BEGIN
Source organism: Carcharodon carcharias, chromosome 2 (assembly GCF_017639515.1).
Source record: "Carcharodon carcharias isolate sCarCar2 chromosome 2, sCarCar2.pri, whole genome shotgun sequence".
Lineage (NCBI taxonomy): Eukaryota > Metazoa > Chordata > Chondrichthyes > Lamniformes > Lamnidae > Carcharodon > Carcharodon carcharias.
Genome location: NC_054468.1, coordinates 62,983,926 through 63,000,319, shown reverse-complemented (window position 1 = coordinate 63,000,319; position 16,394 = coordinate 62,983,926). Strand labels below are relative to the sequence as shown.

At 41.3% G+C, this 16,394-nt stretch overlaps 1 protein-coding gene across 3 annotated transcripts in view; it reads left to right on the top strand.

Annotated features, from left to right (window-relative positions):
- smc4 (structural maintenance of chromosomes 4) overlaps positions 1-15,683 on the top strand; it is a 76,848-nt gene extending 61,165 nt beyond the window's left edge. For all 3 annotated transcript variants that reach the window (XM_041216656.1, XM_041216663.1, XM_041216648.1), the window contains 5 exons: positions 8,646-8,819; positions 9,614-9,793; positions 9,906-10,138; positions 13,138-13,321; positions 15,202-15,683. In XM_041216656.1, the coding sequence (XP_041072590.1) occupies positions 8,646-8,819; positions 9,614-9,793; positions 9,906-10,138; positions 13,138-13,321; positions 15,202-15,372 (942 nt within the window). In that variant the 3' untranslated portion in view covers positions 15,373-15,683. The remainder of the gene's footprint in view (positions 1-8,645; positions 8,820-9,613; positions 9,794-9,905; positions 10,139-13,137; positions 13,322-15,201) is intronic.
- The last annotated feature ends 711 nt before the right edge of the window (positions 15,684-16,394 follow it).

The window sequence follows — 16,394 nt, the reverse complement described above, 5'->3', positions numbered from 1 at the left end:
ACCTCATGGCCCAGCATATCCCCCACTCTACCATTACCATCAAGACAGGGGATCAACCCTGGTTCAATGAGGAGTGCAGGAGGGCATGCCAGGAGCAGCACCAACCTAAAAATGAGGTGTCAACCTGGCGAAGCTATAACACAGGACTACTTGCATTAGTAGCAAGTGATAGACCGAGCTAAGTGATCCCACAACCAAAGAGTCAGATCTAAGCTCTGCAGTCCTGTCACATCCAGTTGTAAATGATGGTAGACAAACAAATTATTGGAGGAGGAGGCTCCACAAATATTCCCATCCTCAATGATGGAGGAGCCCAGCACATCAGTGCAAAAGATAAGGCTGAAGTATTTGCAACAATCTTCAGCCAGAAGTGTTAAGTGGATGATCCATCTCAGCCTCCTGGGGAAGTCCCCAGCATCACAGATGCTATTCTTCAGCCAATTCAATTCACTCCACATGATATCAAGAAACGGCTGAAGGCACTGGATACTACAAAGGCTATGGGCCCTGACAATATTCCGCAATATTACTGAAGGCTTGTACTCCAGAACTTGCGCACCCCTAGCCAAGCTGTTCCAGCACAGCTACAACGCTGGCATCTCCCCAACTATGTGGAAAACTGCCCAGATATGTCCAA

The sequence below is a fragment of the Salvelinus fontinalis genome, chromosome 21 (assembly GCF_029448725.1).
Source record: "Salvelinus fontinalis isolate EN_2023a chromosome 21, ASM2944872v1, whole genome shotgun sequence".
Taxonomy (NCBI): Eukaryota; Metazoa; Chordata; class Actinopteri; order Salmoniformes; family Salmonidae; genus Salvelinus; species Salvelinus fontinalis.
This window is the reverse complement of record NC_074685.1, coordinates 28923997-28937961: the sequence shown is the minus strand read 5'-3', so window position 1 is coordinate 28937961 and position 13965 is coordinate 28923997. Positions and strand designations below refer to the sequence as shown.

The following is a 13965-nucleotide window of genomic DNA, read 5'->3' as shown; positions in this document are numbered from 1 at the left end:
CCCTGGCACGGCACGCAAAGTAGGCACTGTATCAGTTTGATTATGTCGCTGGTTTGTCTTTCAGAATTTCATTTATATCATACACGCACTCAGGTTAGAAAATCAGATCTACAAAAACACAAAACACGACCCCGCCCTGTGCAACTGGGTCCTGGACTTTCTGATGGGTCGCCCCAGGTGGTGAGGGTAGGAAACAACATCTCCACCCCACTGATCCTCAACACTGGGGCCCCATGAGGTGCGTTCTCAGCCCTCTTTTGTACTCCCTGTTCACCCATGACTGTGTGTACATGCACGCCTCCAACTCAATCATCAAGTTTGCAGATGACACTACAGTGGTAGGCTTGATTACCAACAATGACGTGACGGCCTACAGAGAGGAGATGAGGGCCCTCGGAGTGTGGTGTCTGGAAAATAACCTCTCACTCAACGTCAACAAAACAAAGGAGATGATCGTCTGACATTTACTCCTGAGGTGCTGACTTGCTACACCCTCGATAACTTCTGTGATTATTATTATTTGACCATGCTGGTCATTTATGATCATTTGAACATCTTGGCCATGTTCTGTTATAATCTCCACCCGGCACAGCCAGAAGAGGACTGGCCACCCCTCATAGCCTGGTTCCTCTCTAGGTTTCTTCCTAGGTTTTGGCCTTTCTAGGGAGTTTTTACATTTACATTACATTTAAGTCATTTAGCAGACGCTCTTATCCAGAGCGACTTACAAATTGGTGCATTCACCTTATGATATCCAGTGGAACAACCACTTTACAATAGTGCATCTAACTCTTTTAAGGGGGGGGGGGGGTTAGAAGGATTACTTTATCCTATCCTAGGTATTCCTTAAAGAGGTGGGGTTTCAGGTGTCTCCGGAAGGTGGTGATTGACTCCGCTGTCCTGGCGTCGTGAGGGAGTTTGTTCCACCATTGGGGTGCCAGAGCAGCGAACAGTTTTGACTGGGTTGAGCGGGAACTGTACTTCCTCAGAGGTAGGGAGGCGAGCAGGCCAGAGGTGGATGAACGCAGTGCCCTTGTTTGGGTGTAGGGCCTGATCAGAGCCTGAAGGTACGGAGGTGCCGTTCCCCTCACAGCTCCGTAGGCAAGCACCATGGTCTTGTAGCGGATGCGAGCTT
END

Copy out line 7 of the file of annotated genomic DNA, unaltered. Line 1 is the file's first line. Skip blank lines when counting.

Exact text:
- smc4 (structural maintenance of chromosomes 4) overlaps positions 1-15,683 on the top strand; it is a 76,848-nt gene extending 61,165 nt beyond the window's left edge. For all 3 annotated transcript variants that reach the window (XM_041216656.1, XM_041216663.1, XM_041216648.1), the window contains 5 exons: positions 8,646-8,819; positions 9,614-9,793; positions 9,906-10,138; positions 13,138-13,321; positions 15,202-15,683. In XM_041216656.1, the coding sequence (XP_041072590.1) occupies positions 8,646-8,819; positions 9,614-9,793; positions 9,906-10,138; positions 13,138-13,321; positions 15,202-15,372 (942 nt within the window). In that variant the 3' untranslated portion in view covers positions 15,373-15,683. The remainder of the gene's footprint in view (positions 1-8,645; positions 8,820-9,613; positions 9,794-9,905; positions 10,139-13,137; positions 13,322-15,201) is intronic.